Sacred Reich – Heal – 1996


Heal is Sacred Reich’s 4th full-length studio album if I’m not mistaken. They maintained a pretty even pace at this point in their career. Ignorance in 1987, The American Way in 1990, Independent in 1993, and Heal in 1996. That means that the band should have had enough time to invest in every album I think. At least that’s how it plays out in my mind. But they are all very different from each other and after Heal, they more or less went into hiatus. I heard some rumors that Phil Rind more or less quit music to be a full-time dad at the time but I don’t know if that’s correct or not. Kudos to him if it really is true. To give up a successful career as a touring musician to be with your family earns great respect in my book.

If you have read the earlier reviews of the albums I’ve written you know what I think about their development musically up until the previous album Independent. And I’ve heard all these albums before when they first came out. Now I’m just refreshing my memory to be able to write these reviews. My memory had me fooled a bit though. I was under the impression that Heal was the album I liked the least but that is actually not true. Yes, it’s quite different from the previous albums in some respects, there are some distorted vocals for one thing that I don’t care too much about. I guess Sacred Reaich wanted to sound modern at the time but that was just not for me, at least not back in 1996.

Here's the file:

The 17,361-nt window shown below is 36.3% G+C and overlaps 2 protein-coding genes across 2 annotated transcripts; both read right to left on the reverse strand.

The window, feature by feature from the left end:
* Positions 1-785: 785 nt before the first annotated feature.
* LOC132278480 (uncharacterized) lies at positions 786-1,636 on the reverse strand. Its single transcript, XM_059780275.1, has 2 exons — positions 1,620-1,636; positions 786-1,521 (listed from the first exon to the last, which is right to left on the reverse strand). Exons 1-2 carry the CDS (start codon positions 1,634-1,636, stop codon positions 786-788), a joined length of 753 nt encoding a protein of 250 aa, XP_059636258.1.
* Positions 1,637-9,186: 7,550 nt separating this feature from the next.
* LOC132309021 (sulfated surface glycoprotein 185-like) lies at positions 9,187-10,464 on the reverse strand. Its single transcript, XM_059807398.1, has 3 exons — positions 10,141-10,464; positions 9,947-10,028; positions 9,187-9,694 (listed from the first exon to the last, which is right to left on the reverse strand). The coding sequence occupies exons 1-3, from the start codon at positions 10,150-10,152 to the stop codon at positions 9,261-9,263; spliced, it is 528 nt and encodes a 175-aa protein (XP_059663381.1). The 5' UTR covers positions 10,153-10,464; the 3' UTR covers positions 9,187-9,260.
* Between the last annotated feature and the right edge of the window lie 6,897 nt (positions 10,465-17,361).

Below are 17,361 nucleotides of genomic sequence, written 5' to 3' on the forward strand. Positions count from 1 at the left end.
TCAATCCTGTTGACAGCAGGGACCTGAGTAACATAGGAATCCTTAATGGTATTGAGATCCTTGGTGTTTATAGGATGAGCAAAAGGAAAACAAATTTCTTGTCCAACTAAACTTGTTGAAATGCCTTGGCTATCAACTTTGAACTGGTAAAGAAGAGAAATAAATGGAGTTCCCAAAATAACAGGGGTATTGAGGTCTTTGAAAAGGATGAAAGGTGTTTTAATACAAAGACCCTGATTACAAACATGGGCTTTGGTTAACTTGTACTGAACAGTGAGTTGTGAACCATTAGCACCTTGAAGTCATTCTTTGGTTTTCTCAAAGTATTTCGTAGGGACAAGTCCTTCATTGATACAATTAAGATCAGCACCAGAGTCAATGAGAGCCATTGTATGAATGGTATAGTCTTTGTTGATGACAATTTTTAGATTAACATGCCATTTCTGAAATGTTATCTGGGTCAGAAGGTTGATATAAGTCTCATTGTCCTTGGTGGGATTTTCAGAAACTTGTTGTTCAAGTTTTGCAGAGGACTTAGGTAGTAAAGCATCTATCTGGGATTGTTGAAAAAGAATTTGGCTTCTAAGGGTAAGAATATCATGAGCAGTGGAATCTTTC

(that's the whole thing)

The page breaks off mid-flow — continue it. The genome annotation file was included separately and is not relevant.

Now, I don’t mind so much. I think there’s a production-wise purpose for it and it actually suits those few moments where it’s implemented. My mind also tricked me into remembering Heal as one of those albums with a totally “wrong” sound philosophy. For me, that means a really “wet” bass sound and especially lacking those extremely “dry” bass drums sounds on The American Way.

But that seems to be only half the truth. Maybe half the album is an experimental one and doesn’t suit my ears so well. The other half, the latter half of the album is awesome! Great songs, great melodies, and lots of aggression. It’s too bad that not the entire album contains these elements. But I must raise the rating I had in my memory of Heal. It’s a lot better than I remembered it and an album I need to come back to again. At least that second half of it!


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